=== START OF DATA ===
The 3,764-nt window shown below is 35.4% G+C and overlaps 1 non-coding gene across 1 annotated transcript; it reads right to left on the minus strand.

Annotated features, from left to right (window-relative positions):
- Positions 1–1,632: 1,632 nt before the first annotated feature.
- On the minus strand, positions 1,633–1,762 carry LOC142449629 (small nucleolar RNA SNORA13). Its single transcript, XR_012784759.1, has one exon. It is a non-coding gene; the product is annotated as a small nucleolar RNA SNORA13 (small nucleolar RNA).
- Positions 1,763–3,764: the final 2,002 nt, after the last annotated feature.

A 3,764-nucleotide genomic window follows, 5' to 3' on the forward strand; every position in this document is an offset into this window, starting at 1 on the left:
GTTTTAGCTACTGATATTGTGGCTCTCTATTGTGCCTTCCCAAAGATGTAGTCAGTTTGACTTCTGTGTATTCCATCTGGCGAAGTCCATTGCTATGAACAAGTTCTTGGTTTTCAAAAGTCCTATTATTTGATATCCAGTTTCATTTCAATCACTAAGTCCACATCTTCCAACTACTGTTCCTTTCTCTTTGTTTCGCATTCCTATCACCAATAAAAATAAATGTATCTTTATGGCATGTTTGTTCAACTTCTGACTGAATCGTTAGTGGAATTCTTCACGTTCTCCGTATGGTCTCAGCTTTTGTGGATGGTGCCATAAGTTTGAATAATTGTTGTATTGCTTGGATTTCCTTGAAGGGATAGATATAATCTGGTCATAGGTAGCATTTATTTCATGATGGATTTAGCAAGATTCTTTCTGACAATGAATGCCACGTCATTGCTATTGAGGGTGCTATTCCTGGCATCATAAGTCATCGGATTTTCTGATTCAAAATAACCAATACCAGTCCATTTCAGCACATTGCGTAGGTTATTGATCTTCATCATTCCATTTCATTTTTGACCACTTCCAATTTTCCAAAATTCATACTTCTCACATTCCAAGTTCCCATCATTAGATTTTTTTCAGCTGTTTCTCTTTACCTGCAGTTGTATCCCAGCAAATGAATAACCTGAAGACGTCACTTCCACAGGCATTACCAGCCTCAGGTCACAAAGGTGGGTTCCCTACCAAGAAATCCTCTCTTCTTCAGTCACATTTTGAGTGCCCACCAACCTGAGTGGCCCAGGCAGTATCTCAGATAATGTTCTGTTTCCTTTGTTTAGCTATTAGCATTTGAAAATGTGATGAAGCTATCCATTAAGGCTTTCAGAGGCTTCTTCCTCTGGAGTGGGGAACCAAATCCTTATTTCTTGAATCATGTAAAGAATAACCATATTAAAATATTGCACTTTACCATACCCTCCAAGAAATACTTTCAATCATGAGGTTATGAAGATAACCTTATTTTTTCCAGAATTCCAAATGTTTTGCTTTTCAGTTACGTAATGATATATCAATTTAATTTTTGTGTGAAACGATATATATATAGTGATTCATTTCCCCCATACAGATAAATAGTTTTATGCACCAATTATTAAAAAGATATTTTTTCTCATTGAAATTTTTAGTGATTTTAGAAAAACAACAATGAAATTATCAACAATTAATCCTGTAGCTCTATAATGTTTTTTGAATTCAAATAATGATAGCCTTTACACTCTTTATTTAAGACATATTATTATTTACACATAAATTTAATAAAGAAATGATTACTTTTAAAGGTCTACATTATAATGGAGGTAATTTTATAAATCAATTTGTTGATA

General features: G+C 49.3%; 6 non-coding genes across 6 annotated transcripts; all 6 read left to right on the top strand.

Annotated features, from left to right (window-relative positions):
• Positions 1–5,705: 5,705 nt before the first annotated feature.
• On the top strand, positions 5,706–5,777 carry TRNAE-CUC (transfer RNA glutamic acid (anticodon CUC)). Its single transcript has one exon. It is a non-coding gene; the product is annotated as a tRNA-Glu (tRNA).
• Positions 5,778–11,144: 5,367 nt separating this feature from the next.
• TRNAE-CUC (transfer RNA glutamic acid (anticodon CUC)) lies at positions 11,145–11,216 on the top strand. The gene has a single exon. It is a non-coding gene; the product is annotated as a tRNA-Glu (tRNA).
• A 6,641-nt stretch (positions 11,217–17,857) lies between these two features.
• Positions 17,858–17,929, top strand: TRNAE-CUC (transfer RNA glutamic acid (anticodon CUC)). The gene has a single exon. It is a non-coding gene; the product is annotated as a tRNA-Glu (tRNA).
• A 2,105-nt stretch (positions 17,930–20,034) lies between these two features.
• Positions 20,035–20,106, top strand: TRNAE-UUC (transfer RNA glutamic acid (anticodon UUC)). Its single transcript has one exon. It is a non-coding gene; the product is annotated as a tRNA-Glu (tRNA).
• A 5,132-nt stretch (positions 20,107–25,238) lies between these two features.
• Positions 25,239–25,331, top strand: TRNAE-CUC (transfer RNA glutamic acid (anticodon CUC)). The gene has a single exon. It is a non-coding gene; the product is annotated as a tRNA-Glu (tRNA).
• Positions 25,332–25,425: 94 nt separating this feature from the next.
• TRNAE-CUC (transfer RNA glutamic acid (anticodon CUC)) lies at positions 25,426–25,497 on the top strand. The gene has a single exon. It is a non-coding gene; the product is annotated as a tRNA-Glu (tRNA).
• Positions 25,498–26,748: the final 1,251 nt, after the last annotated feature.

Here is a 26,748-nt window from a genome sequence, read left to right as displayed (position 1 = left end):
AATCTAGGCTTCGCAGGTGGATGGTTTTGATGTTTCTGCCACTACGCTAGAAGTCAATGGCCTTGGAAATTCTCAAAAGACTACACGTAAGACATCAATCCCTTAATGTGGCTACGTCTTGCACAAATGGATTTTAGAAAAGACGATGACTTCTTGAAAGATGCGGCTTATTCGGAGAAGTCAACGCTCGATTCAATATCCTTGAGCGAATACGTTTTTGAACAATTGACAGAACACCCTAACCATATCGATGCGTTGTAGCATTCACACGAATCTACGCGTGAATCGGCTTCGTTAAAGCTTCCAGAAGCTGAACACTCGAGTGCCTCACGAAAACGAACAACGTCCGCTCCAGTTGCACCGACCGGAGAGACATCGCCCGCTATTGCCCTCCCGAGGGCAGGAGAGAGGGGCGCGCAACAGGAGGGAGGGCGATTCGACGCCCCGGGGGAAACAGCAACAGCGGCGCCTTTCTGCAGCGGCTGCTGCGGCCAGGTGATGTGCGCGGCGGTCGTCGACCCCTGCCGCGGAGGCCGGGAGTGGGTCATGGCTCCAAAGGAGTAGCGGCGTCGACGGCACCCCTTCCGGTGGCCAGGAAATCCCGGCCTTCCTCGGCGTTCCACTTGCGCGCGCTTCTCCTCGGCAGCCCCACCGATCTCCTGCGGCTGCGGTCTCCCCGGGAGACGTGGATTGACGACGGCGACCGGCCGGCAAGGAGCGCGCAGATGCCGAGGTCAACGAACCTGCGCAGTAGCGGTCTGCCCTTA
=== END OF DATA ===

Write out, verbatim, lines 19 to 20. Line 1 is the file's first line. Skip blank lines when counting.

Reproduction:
• Positions 25,239–25,331, top strand: TRNAE-CUC (transfer RNA glutamic acid (anticodon CUC)). The gene has a single exon. It is a non-coding gene; the product is annotated as a tRNA-Glu (tRNA).
• Positions 25,332–25,425: 94 nt separating this feature from the next.